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Response to the Correspondence of Helbing et al. “Mouse sepsis models: don't forget ambient temperature!”

A Correspondence to this article was published on 01 July 2022

We are grateful for these comments on this important aspect. Helbing et al. [1] convincingly translate our generalized view on the importance of abiotic stress factors in sepsis on the ambient temperature of sepsis models in the research context. Indeed, considering thermoneutral—or in a broader sense “stressless”—conditions appears as a key prerequisite for productive elaboration of host responses to infection.

In our opinion, neglecting the impact of biotic and abiotic stressors represents a main cause for conflicting results in sepsis research. Hence, the study mentioned by Helbing et al. revealing increased mortality of LPS-treated mice at housing temperature below thermoneutrality [2] sharply contrasts to another recent report using the same sepsis model for investigations of the energetic trade-off between LPS-induced immune responses and thermoneutrality [3]. In conflict with the former investigations, Ganeshan et al. observed significant reduction of the mortality of LPS-treated mice at ambient temperature below thermoneutral. In addition, these authors show that another stressor, food restriction, is producing the same vitality promoting effect [3].

How to interpret these contradictory results? One obvious explanation might be the different LPS doses applied in various studies. Whereas Ndongson-Dongmo et al. [2] used 10 mg LPS/kg body mass, Ganeshan et al. [3] applied only 3 mg LPS/kg maximum. Reduced LPS challenge seems to turn the mice from “cold-sensitive” to a “cold-tolerating” phenotype. To rationalize this enigma, we may hint to the hormesis theory outlined in our review. Low doses of the given stressor LPS express ability to increase vitality (and resilience to cold stress) and high doses provoke damage in the affected organism.

Sepsis patient studies incidentally also uncover contrasting results about the effects of ambient temperature on the morbidity and mortality of critical illness. In this context, the controversy regarding targeted temperature management in patients after cardiac arrest—an ultimately severe stress event—might also shed light on the problem: whereas initial reports [4,5,6] revealed promising impact of targeted hypothermia, larger multi-center clinical trials failed to confirm these observations [7, 8]. We do not share the generalized conclusion of Helbing et al. that “Clinical data clearly indicate that spontaneous lowering of Tc is correlated with a poor outcome of sepsis.”, but might emphasize the possibility of missing patient stratification in the multi-center clinical trials. Whereas Schortgen et al. [6] disclosed beneficial effects of external cooling on a specific cohort of febrile patients in septic shock, the multi-center studies [7, 8] comprised a broad spectrum of patients with sepsis symptoms. It is well known that sepsis patients include at least two phenotypes, one exhibiting hyperinflammation and another one with hypothermia [9]. As a conclusion of the patient study by Schortgen et al. [6] and on the basis of animal experiments [3], one might predict that preferentially hyperinflammatory febrile patients in overt shock and oxygen debt make profit from external cooling.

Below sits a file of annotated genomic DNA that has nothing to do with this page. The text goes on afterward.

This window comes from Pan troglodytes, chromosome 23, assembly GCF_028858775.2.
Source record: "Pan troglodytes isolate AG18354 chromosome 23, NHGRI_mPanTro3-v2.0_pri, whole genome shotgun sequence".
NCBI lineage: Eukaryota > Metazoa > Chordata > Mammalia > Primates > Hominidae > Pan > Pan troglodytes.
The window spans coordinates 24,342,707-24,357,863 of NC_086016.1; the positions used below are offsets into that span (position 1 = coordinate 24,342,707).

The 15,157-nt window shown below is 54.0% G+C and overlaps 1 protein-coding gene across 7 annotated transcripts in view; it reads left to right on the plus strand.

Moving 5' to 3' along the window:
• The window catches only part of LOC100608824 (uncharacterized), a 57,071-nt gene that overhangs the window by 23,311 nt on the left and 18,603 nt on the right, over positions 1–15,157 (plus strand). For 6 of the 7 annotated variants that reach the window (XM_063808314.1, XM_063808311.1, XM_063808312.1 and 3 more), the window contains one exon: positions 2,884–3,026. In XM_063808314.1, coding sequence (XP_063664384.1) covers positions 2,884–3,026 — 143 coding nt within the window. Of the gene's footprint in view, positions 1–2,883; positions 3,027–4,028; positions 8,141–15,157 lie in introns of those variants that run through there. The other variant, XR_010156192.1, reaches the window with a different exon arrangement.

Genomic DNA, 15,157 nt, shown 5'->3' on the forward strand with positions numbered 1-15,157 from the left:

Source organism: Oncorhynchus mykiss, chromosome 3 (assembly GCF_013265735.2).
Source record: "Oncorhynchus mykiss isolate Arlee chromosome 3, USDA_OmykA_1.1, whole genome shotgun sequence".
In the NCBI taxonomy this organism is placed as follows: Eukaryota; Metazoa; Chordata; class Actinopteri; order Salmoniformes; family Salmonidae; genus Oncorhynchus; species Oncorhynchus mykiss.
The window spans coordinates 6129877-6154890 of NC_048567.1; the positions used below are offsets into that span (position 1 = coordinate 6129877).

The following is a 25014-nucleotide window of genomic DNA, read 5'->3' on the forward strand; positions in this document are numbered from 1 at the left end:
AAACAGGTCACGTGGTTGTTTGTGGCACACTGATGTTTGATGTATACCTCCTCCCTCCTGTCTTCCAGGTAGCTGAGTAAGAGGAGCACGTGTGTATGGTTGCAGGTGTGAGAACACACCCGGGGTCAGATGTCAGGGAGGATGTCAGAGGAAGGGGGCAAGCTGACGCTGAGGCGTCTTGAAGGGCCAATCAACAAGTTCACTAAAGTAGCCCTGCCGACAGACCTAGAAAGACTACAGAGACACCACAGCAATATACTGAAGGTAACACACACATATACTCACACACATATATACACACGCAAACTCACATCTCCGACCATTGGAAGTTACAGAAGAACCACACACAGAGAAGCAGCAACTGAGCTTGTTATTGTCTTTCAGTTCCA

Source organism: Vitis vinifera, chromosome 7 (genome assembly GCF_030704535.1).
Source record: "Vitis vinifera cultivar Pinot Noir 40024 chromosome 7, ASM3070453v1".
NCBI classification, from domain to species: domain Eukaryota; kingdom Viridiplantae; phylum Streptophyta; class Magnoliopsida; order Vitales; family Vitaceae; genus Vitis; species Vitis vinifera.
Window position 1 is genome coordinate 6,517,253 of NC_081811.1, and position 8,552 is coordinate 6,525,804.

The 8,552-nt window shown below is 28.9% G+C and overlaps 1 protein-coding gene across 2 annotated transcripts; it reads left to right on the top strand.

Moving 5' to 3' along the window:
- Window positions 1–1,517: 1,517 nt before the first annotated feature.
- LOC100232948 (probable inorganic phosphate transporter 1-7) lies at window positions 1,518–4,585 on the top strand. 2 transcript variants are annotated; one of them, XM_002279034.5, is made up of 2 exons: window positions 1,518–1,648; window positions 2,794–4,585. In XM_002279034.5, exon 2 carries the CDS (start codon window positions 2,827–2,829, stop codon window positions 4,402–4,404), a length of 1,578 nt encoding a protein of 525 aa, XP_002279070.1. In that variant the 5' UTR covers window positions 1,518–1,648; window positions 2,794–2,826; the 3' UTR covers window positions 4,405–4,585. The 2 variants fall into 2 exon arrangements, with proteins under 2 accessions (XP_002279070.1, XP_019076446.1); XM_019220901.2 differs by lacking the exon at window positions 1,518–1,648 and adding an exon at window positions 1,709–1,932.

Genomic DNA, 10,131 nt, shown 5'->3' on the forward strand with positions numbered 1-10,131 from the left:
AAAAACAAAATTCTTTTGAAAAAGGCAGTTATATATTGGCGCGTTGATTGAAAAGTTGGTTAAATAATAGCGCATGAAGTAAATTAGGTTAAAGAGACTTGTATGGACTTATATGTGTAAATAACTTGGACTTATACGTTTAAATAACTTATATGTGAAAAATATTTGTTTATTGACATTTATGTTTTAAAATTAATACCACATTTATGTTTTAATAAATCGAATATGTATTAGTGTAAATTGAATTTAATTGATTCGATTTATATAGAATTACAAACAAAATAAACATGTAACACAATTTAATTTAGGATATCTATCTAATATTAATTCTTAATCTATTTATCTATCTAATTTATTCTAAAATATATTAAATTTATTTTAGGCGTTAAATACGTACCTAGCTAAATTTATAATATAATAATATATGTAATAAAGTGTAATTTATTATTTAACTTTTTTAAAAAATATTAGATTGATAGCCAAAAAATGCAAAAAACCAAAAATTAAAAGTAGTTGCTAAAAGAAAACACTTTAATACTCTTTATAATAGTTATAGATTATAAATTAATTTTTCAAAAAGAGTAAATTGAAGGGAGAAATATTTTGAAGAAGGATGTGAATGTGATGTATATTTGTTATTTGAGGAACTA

In sum, we share the opinion of Helbing et al. [1] to include thermoneutral/stressless conditions in experimental investigation of host responses to infectious attacks. In this vein, the ecological approach in experimental sepsis research together with a strict patient stratification may pave the way for significant progress in translational efforts for novel ideas to treat this fatal disease.


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MB and RW discussed the letter and drafted the response. Both authors read and approved the final manuscript.

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Correspondence to Michael Bauer.

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Bauer, M., Wetzker, R. Response to the Correspondence of Helbing et al. “Mouse sepsis models: don't forget ambient temperature!”. ICMx 10, 18 (2022).

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